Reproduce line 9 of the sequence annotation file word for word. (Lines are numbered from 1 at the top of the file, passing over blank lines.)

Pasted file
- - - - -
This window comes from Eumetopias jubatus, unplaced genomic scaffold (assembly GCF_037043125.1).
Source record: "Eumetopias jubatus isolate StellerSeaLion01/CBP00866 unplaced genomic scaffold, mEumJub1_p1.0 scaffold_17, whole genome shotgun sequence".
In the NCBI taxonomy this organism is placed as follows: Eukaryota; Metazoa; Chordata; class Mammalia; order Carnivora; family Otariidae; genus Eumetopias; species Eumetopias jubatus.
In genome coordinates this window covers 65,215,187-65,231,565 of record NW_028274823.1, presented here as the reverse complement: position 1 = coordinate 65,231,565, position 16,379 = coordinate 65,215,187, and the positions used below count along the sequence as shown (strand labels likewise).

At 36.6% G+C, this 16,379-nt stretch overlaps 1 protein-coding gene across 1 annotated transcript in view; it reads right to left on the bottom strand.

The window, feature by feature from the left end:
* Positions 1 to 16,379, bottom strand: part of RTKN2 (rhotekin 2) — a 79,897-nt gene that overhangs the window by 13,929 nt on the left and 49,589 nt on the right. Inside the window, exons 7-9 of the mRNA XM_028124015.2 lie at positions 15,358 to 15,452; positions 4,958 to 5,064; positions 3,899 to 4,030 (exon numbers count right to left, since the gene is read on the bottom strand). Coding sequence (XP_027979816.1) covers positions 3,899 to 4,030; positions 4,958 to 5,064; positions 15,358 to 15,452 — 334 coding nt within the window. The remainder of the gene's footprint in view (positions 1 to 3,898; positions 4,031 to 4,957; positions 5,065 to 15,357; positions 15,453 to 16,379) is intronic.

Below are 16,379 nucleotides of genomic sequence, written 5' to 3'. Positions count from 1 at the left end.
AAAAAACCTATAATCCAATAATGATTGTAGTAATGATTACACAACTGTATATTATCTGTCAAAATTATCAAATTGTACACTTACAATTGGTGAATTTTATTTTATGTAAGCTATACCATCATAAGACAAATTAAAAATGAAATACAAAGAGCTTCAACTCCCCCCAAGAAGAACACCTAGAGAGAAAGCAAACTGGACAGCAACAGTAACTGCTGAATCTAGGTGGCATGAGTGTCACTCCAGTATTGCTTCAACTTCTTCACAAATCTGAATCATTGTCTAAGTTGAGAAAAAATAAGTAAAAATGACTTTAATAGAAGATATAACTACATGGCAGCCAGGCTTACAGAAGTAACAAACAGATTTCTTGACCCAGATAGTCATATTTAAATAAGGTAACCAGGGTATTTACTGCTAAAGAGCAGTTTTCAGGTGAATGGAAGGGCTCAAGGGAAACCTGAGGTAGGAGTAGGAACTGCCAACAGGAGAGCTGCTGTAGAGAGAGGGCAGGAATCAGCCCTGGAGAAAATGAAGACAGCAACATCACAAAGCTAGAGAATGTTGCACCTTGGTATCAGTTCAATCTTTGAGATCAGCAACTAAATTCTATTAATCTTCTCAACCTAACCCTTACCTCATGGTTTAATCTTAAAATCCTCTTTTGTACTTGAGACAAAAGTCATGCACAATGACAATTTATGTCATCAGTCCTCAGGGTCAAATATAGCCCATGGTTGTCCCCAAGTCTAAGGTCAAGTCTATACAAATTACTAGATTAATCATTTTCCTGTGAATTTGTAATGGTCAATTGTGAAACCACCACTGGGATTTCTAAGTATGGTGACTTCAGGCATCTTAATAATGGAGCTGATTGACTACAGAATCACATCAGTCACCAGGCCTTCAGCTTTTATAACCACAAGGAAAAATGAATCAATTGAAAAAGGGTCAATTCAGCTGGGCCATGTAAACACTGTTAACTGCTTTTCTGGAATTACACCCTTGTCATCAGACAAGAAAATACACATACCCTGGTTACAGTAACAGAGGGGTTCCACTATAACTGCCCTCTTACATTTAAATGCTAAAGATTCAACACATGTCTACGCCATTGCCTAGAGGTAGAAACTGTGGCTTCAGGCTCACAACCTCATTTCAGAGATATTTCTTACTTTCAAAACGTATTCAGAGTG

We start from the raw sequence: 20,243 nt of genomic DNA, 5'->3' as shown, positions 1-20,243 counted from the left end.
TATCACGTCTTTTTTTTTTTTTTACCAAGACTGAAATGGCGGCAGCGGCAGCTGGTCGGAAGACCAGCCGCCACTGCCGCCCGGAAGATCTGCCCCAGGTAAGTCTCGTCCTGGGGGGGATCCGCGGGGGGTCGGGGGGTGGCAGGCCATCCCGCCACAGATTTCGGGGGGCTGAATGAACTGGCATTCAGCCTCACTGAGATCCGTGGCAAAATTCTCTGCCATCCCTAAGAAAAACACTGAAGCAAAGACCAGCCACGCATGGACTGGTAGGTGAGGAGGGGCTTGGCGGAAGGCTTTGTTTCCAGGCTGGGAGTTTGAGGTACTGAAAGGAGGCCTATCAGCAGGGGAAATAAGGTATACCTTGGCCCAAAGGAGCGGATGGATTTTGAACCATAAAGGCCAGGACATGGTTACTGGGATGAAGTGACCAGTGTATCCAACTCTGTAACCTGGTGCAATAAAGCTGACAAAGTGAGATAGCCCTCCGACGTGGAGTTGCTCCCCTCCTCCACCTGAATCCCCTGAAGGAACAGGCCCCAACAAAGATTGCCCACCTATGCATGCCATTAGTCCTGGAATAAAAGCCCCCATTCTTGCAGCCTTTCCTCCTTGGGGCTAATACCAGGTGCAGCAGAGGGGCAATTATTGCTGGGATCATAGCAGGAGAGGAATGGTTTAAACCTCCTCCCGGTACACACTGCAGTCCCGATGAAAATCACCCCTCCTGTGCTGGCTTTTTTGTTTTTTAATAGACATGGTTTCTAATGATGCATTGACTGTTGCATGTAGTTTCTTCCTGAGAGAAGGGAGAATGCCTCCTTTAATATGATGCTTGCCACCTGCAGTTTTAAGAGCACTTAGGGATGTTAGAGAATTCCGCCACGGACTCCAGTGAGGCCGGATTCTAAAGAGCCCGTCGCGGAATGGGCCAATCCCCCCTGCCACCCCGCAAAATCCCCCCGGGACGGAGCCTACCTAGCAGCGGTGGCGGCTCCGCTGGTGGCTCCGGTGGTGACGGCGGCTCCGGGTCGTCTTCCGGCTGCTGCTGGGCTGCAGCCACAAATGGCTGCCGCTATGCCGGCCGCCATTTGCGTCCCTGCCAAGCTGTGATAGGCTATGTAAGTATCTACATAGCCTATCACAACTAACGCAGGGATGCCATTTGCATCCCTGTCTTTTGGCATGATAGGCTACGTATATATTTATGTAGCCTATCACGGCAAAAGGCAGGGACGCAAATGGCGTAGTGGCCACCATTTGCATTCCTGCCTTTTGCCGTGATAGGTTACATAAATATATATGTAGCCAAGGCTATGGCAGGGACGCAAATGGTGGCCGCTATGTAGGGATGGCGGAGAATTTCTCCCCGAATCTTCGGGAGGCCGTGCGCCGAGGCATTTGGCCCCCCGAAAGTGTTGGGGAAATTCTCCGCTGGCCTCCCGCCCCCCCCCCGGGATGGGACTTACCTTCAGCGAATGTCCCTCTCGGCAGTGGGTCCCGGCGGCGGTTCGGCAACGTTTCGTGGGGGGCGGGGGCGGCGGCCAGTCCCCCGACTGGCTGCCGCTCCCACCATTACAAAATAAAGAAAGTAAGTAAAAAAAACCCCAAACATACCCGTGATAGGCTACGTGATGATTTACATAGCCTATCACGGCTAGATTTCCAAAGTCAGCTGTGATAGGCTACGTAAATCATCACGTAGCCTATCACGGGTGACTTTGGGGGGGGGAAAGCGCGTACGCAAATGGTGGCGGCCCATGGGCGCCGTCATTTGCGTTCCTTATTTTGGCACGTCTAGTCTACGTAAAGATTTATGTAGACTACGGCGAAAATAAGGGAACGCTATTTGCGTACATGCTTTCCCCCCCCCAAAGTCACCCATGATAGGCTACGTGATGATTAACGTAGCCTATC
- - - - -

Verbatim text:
AAAAAACCTATAATCCAATAATGATTGTAGTAATGATTACACAACTGTATATTATCTGTCAAAATTATCAAATTGTACACTTACAATTGGTGAATTTTATTTTATGTAAGCTATACCATCATAAGACAAATTAAAAATGAAATACAAAGAGCTTCAACTCCCCCCAAGAAGAACACCTAGAGAGAAAGCAAACTGGACAGCAACAGTAACTGCTGAATCTAGGTGGCATGAGTGTCACTCCAGTATTGCTTCAACTTCTTCACAAATCTGAATCATTGTCTAAGTTGAGAAAAAATAAGTAAAAATGACTTTAATAGAAGATATAACTACATGGCAGCCAGGCTTACAGAAGTAACAAACAGATTTCTTGACCCAGATAGTCATATTTAAATAAGGTAACCAGGGTATTTACTGCTAAAGAGCAGTTTTCAGGTGAATGGAAGGGCTCAAGGGAAACCTGAGGTAGGAGTAGGAACTGCCAACAGGAGAGCTGCTGTAGAGAGAGGGCAGGAATCAGCCCTGGAGAAAATGAAGACAGCAACATCACAAAGCTAGAGAATGTTGCACCTTGGTATCAGTTCAATCTTTGAGATCAGCAACTAAATTCTATTAATCTTCTCAACCTAACCCTTACCTCATGGTTTAATCTTAAAATCCTCTTTTGTACTTGAGACAAAAGTCATGCACAATGACAATTTATGTCATCAGTCCTCAGGGTCAAATATAGCCCATGGTTGTCCCCAAGTCTAAGGTCAAGTCTATACAAATTACTAGATTAATCATTTTCCTGTGAATTTGTAATGGTCAATTGTGAAACCACCACTGGGATTTCTAAGTATGGTGACTTCAGGCATCTTAATAATGGAGCTGATTGACTACAGAATCACATCAGTCACCAGGCCTTCAGCTTTTATAACCACAAGGAAAAATGAATCAATTGAAAAAGGGTCAATTCAGCTGGGCCATGTAAACACTGTTAACTGCTTTTCTGGAATTACACCCTTGTCATCAGACAAGAAAATACACATACCCTGGTTACAGTAACAGAGGGGTTCCACTATAACTGCCCTCTTACATTTAAATGCTAAAGATTCAACACATGTCTACGCCATTGCCTAGAGGTAGAAACTGTGGCTTCAGGCTCACAACCTCATTTCAGAGATATTTCTTACTTTCAAAACGTATTCAGAGTG